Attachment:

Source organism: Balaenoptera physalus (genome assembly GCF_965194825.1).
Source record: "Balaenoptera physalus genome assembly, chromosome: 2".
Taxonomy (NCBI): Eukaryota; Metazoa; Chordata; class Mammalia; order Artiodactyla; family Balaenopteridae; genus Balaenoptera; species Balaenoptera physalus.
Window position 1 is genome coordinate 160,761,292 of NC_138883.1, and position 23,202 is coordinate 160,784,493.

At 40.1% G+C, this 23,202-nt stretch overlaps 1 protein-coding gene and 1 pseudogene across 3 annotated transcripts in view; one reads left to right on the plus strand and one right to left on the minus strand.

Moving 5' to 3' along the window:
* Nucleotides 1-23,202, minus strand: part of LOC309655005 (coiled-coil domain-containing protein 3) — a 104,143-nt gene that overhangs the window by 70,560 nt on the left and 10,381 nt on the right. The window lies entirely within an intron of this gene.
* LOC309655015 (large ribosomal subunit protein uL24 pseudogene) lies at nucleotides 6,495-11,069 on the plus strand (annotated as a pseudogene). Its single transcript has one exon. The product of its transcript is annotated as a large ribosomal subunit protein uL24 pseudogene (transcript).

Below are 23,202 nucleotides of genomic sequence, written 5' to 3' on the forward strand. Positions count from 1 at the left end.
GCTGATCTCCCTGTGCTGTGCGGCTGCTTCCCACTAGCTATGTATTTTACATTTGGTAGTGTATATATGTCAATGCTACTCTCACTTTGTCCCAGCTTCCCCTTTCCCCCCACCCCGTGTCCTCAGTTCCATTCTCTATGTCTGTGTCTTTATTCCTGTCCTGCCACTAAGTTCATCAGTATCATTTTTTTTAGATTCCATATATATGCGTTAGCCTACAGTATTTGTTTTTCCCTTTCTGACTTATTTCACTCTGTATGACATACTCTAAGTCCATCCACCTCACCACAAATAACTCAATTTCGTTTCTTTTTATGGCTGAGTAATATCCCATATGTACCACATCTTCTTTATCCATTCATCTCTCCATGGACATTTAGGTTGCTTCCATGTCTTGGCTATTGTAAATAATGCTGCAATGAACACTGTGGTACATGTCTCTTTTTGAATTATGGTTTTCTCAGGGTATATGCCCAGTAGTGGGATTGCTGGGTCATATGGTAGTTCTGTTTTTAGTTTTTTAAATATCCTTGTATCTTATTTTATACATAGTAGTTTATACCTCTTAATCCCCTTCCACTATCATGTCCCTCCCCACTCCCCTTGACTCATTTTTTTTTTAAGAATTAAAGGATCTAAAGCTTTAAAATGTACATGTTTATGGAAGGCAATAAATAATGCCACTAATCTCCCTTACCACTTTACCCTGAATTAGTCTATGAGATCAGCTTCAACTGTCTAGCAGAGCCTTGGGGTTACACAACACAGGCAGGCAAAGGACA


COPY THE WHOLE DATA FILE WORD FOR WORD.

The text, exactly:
Source organism: Balaenoptera physalus (genome assembly GCF_965194825.1).
Source record: "Balaenoptera physalus genome assembly, chromosome: 2".
Taxonomy (NCBI): Eukaryota; Metazoa; Chordata; class Mammalia; order Artiodactyla; family Balaenopteridae; genus Balaenoptera; species Balaenoptera physalus.
Window position 1 is genome coordinate 160,761,292 of NC_138883.1, and position 23,202 is coordinate 160,784,493.

At 40.1% G+C, this 23,202-nt stretch overlaps 1 protein-coding gene and 1 pseudogene across 3 annotated transcripts in view; one reads left to right on the plus strand and one right to left on the minus strand.

Moving 5' to 3' along the window:
* Nucleotides 1-23,202, minus strand: part of LOC309655005 (coiled-coil domain-containing protein 3) — a 104,143-nt gene that overhangs the window by 70,560 nt on the left and 10,381 nt on the right. The window lies entirely within an intron of this gene.
* LOC309655015 (large ribosomal subunit protein uL24 pseudogene) lies at nucleotides 6,495-11,069 on the plus strand (annotated as a pseudogene). Its single transcript has one exon. The product of its transcript is annotated as a large ribosomal subunit protein uL24 pseudogene (transcript).

Below are 23,202 nucleotides of genomic sequence, written 5' to 3' on the forward strand. Positions count from 1 at the left end.
GCTGATCTCCCTGTGCTGTGCGGCTGCTTCCCACTAGCTATGTATTTTACATTTGGTAGTGTATATATGTCAATGCTACTCTCACTTTGTCCCAGCTTCCCCTTTCCCCCCACCCCGTGTCCTCAGTTCCATTCTCTATGTCTGTGTCTTTATTCCTGTCCTGCCACTAAGTTCATCAGTATCATTTTTTTTAGATTCCATATATATGCGTTAGCCTACAGTATTTGTTTTTCCCTTTCTGACTTATTTCACTCTGTATGACATACTCTAAGTCCATCCACCTCACCACAAATAACTCAATTTCGTTTCTTTTTATGGCTGAGTAATATCCCATATGTACCACATCTTCTTTATCCATTCATCTCTCCATGGACATTTAGGTTGCTTCCATGTCTTGGCTATTGTAAATAATGCTGCAATGAACACTGTGGTACATGTCTCTTTTTGAATTATGGTTTTCTCAGGGTATATGCCCAGTAGTGGGATTGCTGGGTCATATGGTAGTTCTGTTTTTAGTTTTTTAAATATCCTTGTATCTTATTTTATACATAGTAGTTTATACCTCTTAATCCCCTTCCACTATCATGTCCCTCCCCACTCCCCTTGACTCATTTTTTTTTTAAGAATTAAAGGATCTAAAGCTTTAAAATGTACATGTTTATGGAAGGCAATAAATAATGCCACTAATCTCCCTTACCACTTTACCCTGAATTAGTCTATGAGATCAGCTTCAACTGTCTAGCAGAGCCTTGGGGTTACACAACACAGGCAGGCAAAGGACA